Take building a new highway, for example. Different cost and schedule scenarios are often already undertaken to establish optimal balances between cost, schedule and life of the asset, such as whether to opt for asphalt or concrete and to determine the most productive way to build. With an integrated platform, those same scenarios can also be used to model the carbon implications of those decisions. Deciding whether to obtain concrete by trucking it from an existing plant or establishing an onsite batch plant is no longer just a cost and schedule issue but also a decision that can be assessed based on its varying carbon implications. With greater access to data, users can better determine the full carbon “cost” of each project decision as well as its impact on the whole project life cycle.

Real risks, trends and benchmarks

A further benefit of an integrated project controls platform is that all historic project data is captured in a knowledge library. Over time this builds a comprehensive picture of how construction projects are being delivered in practice, which can include the carbon implications of different choices. Using artificial intelligence and machine learning capabilities, an integrated platform can mine historic data to identify typical risks and portfolio trends. At the same time, it could be used to highlight potential opportunities for carbon reductions, on projects already under construction and in the planning and execution of future projects.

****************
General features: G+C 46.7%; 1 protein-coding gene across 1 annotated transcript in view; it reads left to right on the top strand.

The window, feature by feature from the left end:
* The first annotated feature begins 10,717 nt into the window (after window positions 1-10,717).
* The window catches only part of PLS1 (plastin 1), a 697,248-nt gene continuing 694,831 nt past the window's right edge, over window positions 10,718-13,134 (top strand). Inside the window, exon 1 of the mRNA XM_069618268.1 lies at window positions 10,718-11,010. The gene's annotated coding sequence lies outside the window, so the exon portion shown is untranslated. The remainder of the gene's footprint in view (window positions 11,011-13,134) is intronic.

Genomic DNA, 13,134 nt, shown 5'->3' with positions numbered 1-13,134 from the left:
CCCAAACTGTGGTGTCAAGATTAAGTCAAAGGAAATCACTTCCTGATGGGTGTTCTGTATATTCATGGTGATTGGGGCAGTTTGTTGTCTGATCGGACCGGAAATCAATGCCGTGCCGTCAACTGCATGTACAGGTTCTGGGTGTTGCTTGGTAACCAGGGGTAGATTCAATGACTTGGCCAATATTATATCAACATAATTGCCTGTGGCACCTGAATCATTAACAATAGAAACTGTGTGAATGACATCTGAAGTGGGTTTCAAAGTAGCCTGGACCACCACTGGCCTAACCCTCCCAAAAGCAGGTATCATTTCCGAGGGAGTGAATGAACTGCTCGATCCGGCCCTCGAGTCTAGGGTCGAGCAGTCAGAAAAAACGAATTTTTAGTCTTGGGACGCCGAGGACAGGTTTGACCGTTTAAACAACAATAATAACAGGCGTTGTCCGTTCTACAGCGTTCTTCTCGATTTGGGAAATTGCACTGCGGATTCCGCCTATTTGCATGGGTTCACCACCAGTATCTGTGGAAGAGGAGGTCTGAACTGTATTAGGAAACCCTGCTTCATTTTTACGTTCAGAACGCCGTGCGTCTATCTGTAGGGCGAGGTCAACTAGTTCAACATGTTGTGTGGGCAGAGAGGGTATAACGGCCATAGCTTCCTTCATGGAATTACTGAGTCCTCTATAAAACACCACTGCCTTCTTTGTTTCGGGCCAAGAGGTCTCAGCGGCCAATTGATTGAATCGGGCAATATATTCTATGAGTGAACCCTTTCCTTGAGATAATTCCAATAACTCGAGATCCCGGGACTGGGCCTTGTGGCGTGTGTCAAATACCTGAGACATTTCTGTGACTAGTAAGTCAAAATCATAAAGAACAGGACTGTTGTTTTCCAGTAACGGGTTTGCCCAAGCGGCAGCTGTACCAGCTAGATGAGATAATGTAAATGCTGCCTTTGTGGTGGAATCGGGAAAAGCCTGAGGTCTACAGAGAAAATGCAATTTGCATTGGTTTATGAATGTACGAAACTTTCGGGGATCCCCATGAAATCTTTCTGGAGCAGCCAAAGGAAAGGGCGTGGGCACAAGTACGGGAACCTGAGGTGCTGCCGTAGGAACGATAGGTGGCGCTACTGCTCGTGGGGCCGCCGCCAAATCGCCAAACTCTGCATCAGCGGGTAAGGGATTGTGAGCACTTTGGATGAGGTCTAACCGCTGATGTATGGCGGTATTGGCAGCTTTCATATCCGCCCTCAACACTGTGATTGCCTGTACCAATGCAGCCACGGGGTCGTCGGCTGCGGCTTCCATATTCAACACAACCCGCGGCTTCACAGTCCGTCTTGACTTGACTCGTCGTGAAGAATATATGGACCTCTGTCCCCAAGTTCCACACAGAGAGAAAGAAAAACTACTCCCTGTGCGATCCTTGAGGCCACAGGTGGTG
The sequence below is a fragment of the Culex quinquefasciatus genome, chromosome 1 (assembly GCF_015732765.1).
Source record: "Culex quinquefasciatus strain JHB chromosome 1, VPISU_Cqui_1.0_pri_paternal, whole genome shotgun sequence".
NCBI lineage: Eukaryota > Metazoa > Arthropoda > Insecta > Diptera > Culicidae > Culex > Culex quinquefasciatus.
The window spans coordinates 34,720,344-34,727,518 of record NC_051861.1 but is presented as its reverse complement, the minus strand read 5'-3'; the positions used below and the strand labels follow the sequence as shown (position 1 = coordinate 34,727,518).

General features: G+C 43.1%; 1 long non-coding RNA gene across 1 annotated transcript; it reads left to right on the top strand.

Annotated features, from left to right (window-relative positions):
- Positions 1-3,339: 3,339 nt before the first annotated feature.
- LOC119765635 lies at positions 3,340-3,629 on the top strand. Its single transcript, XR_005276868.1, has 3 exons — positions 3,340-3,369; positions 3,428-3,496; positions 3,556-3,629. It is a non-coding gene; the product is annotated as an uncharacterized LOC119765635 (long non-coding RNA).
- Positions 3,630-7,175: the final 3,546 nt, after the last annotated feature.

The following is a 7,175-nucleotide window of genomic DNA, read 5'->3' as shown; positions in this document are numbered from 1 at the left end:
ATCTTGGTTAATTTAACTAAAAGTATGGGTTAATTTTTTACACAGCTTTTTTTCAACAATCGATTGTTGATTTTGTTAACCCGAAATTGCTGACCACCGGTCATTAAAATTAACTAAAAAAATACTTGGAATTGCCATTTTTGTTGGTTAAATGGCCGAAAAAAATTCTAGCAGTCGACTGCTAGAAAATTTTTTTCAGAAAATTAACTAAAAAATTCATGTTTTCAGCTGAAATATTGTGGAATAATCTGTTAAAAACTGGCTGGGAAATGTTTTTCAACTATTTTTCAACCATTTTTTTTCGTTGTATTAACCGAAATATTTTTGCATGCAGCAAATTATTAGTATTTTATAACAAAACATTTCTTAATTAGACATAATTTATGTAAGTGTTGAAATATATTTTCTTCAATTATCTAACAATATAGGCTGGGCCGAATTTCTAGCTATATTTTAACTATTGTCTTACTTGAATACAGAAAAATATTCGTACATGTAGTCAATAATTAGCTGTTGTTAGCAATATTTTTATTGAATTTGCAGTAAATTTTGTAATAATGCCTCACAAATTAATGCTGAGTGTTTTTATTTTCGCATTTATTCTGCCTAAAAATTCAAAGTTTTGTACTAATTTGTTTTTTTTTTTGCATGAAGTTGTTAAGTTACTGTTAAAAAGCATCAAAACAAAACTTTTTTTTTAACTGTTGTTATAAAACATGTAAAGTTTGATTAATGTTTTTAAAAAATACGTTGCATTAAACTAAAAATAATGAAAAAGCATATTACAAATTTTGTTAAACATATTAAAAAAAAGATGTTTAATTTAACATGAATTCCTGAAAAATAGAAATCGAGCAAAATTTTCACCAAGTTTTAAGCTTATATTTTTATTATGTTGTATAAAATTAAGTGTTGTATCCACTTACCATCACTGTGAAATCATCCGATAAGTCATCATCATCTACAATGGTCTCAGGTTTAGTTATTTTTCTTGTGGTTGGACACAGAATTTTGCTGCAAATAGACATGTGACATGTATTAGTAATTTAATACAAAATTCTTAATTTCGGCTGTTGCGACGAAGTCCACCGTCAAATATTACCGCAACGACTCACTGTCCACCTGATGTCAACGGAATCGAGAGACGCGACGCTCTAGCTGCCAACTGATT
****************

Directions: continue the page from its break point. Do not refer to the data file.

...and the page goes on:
Operating as a continuous feedback loop, the more embedded carbon and generic project data are added into the knowledge library, the more comprehensive and insightful the outputs become. This can be especially powerful as alternative delivery projects continue to trend upward. Insights drawn from the knowledge library will provide a comprehensive view of how projects are translated from design into construction, influencing the design of future projects to assess embodied carbon impacts and providing real benchmarks against which to measure.

Less rework, less carbon

Another area where cloud-based project information platforms can make an impact on carbon emissions is by doing away with the traditional paper-based methods of communicating project plans and design documentation and their subsequent revisions. A digital approach is inherently more environmentally friendly and serves to almost entirely eliminate the embodied carbon associated with paper-based project methods, including the transport of documents. But more importantly, digital project documents are inherently more current, reducing the risk of working from outdated plans, which can lead to costly re-work.

Reducing re-work has a direct impact on reducing the overall carbon footprint of the project.

In the coming years, contractors will increasingly find themselves assessed not just on the traditional metrics of cost and schedule but also on their ability to support owner/operators and public entities in their efforts to reduce embodied carbon. Using an integrated project controls platform to facilitate planning and tracking work at a detailed level lays the foundation to begin tracking embodied carbon. In turn, project owners will benefit from a wealth of insights, allowing them to substantially enhance decision making to make progress against the net-zero construction agenda.

by Brad Barth